Hall said to Flonory, “What's going on here?” The defendant then reached around Hall and grabbed Kallelis by the jacket. Hall put his left arm out between the defendant and Kallelis and said, “You don't have a problem with him. You deal with me.” Hall then unzipped his jacket. In response, the defendant said, “Yo, yo, don't be reaching for nothing.” Hall said, “Yo, I'm not reaching for nothing.”
Hall resumed talking to Flonory, his head turned toward him. The defendant “was looking up and down Franklin Street.” Bradley saw a knife in the defendant's right hand. Bradley reached up to grab Hall's shoulder in order to pull him back because the defendant “obviously was going to stab [Hall].” Bradley then saw the defendant move at Hall from the blind side as Hall's head was turned toward Flonory, stab him once in the neck, and then step back.
Hall put his hand to his neck as blood began shooting out. Hall turned and ran. Bradley and Kallelis ran after him, yelling “Hold on, Forrest, hold on.” Bradley turned back to see the defendant and Flonory walking away. Hall ran to a nearby hospital, where he collapsed. Hall died of a single stab wound below his left ear that severed his jugular vein and cut his carotid artery.
Flonory's sister (Darlene) also testified for the Commonwealth. In January, 1991, she lived with Flonory in an apartment at 118 Franklin Street in Lynn, a block away from the stabbing. At the time of the murder, she and the defendant were dating. He had stayed with her in her room the previous evening.
After the stabbing, the defendant and Flonory went back to the apartment. Darlene overheard Flonory say to the defendant, “You didn't have to do that, man․ You got too much Grove Hall in you.” Flonory told the defendant, “that was my friend, and you seen, it wasn't like that.” Darlene testified that the defendant, who appeared “frightened” and “scared,” replied to Flonory, “Well, better him than me. And the guy, you seen him with his hand in his coat.” Darlene also testified that her written statement to the police was accurate, which stated that the defendant said, “He opened his coat. He opened his coat and he might have been reaching and I figured I['d] get him before they got me.” As Darlene related, the defendant told Flonory “he was, basically, just trying to defend himself.”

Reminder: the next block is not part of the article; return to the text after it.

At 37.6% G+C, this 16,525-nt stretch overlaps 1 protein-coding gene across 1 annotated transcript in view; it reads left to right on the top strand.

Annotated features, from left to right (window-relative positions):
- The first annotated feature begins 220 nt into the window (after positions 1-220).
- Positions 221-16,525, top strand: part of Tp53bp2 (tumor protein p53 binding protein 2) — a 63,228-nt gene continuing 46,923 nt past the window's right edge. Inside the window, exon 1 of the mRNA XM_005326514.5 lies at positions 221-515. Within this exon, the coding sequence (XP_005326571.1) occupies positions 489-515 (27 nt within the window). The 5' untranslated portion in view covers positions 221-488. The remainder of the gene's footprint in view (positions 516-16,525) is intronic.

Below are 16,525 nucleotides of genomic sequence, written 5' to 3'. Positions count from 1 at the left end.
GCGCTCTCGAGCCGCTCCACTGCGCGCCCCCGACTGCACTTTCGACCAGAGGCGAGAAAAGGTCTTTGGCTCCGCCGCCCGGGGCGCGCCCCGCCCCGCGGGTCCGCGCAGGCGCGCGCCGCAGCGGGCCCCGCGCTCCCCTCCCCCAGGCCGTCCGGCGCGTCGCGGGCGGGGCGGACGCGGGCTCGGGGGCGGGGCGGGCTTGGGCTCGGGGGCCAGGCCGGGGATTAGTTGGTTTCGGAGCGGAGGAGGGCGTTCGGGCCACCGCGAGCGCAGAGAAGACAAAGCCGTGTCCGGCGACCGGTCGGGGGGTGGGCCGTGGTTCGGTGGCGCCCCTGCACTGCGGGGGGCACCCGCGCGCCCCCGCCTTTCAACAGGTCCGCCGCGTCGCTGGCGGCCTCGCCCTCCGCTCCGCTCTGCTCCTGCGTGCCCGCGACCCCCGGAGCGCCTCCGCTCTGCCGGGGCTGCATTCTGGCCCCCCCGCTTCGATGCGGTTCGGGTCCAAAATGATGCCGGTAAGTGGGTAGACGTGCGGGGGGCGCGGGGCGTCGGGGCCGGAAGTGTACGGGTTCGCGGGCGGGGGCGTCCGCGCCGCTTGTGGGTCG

The defendant told Darlene that “he stabbed the guy in the neck.” She asked why there was no blood on him; he explained that he jumped back “so no blood would get on him,” and he demonstrated that movement to her.
c. The defendant's case. According to the defendant's version of events, the encounters between the participants began not with a robbery but with an exchange of drugs for beer and wine.3 The defendant testified that he and Flonory had made a telephone call at a laundromat and were returning to 118 Franklin Street when they encountered Kallelis, who asked Flonory if he had any “blow.” Flonory replied that he did not sell cocaine but had some for his personal use. Flonory exchanged some cocaine for Kallelis's wine and beer, and Flonory and the defendant returned to 118 Franklin Street.
The defendant and Flonory later went out to make another telephone call, and as they were returning, the defendant testified that, “[b]efore I could realize, three guys had walked right up on us” and “it was like almost a confrontation as close as we [were].”4 The defendant did not recognize them; Kallelis was wearing a different jacket.